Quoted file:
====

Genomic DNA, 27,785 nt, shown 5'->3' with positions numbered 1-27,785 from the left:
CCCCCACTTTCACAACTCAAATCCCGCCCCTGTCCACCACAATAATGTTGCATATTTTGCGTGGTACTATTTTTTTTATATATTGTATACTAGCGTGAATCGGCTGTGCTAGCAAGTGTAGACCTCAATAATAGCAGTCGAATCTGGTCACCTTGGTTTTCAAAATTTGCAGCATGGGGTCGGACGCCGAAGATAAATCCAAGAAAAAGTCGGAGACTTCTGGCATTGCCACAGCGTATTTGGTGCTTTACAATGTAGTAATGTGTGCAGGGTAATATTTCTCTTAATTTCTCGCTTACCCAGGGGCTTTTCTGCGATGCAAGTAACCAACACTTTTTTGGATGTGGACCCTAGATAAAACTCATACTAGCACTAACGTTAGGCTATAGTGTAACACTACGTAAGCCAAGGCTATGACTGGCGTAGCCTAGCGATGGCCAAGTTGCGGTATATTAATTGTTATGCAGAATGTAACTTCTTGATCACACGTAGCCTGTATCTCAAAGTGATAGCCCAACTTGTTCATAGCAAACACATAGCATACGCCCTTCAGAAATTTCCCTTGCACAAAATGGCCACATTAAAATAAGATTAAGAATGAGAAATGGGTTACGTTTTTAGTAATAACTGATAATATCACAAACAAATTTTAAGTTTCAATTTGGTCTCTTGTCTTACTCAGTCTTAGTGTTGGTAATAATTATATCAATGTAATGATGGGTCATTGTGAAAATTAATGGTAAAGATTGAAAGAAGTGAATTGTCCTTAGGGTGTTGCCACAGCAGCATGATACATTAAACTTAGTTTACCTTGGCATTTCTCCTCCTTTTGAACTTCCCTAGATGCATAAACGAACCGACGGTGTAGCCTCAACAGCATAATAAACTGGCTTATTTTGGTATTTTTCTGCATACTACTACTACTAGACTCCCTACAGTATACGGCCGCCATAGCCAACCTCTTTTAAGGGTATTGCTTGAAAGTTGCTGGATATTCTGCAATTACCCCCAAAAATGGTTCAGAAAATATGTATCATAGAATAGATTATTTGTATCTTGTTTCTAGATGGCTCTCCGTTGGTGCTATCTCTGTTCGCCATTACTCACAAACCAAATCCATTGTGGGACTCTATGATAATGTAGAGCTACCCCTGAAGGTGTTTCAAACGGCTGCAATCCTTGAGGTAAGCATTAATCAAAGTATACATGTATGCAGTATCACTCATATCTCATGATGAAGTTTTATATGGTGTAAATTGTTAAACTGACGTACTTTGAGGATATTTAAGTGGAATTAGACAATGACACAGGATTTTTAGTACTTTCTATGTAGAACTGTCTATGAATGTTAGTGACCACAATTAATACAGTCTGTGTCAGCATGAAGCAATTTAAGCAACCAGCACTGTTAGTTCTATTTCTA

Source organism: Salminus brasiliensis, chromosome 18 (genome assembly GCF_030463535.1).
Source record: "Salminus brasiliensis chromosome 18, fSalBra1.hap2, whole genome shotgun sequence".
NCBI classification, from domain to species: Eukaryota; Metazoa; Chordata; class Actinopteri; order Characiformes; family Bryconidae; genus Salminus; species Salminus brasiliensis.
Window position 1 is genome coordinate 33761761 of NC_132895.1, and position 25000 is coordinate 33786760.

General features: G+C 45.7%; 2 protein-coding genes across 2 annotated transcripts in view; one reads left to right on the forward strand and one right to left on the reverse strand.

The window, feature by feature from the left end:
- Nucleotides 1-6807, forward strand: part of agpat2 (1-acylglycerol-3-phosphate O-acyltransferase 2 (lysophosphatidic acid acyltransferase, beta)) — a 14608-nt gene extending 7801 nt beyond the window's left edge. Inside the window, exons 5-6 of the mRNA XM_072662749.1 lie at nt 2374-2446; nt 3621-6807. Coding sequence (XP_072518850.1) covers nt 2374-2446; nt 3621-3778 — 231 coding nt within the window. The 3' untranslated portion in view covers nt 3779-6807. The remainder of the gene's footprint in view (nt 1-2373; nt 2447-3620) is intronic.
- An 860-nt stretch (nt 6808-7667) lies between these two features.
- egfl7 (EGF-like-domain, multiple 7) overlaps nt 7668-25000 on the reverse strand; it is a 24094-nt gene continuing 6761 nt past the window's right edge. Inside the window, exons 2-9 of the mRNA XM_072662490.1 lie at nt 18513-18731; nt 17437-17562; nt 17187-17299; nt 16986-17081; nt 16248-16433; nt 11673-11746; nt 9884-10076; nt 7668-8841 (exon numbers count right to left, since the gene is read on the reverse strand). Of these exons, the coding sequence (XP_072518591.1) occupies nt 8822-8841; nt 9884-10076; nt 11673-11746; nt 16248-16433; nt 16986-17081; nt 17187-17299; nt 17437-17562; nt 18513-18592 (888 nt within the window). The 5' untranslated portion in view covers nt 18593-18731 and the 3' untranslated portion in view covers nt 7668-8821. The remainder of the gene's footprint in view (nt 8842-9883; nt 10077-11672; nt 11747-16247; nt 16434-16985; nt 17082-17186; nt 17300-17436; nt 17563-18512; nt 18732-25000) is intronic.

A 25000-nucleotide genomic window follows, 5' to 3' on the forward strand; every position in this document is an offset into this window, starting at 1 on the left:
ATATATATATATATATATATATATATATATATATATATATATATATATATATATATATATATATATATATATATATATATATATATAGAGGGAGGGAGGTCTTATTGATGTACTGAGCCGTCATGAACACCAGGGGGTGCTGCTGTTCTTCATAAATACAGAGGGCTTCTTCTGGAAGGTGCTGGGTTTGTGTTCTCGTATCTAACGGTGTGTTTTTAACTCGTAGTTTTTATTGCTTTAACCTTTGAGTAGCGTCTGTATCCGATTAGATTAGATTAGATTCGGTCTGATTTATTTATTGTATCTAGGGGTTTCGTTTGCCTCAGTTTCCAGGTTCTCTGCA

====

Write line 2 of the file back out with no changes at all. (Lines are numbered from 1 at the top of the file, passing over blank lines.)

CCCCCACTTTCACAACTCAAATCCCGCCCCTGTCCACCACAATAATGTTGCATATTTTGCGTGGTACTATTTTTTTTATATATTGTATACTAGCGTGAATCGGCTGTGCTAGCAAGTGTAGACCTCAATAATAGCAGTCGAATCTGGTCACCTTGGTTTTCAAAATTTGCAGCATGGGGTCGGACGCCGAAGATAAATCCAAGAAAAAGTCGGAGACTTCTGGCATTGCCACAGCGTATTTGGTGCTTTACAATGTAGTAATGTGTGCAGGGTAATATTTCTCTTAATTTCTCGCTTACCCAGGGGCTTTTCTGCGATGCAAGTAACCAACACTTTTTTGGATGTGGACCCTAGATAAAACTCATACTAGCACTAACGTTAGGCTATAGTGTAACACTACGTAAGCCAAGGCTATGACTGGCGTAGCCTAGCGATGGCCAAGTTGCGGTATATTAATTGTTATGCAGAATGTAACTTCTTGATCACACGTAGCCTGTATCTCAAAGTGATAGCCCAACTTGTTCATAGCAAACACATAGCATACGCCCTTCAGAAATTTCCCTTGCACAAAATGGCCACATTAAAATAAGATTAAGAATGAGAAATGGGTTACGTTTTTAGTAATAACTGATAATATCACAAACAAATTTTAAGTTTCAATTTGGTCTCTTGTCTTACTCAGTCTTAGTGTTGGTAATAATTATATCAATGTAATGATGGGTCATTGTGAAAATTAATGGTAAAGATTGAAAGAAGTGAATTGTCCTTAGGGTGTTGCCACAGCAGCATGATACATTAAACTTAGTTTACCTTGGCATTTCTCCTCCTTTTGAACTTCCCTAGATGCATAAACGAACCGACGGTGTAGCCTCAACAGCATAATAAACTGGCTTATTTTGGTATTTTTCTGCATACTACTACTACTAGACTCCCTACAGTATACGGCCGCCATAGCCAACCTCTTTTAAGGGTATTGCTTGAAAGTTGCTGGATATTCTGCAATTACCCCCAAAAATGGTTCAGAAAATATGTATCATAGAATAGATTATTTGTATCTTGTTTCTAGATGGCTCTCCGTTGGTGCTATCTCTGTTCGCCATTACTCACAAACCAAATCCATTGTGGGACTCTATGATAATGTAGAGCTACCCCTGAAGGTGTTTCAAACGGCTGCAATCCTTGAGGTAAGCATTAATCAAAGTATACATGTATGCAGTATCACTCATATCTCATGATGAAGTTTTATATGGTGTAAATTGTTAAACTGACGTACTTTGAGGATATTTAAGTGGAATTAGACAATGACACAGGATTTTTAGTACTTTCTATGTAGAACTGTCTATGAATGTTAGTGACCACAATTAATACAGTCTGTGTCAGCATGAAGCAATTTAAGCAACCAGCACTGTTAGTTCTATTTCTA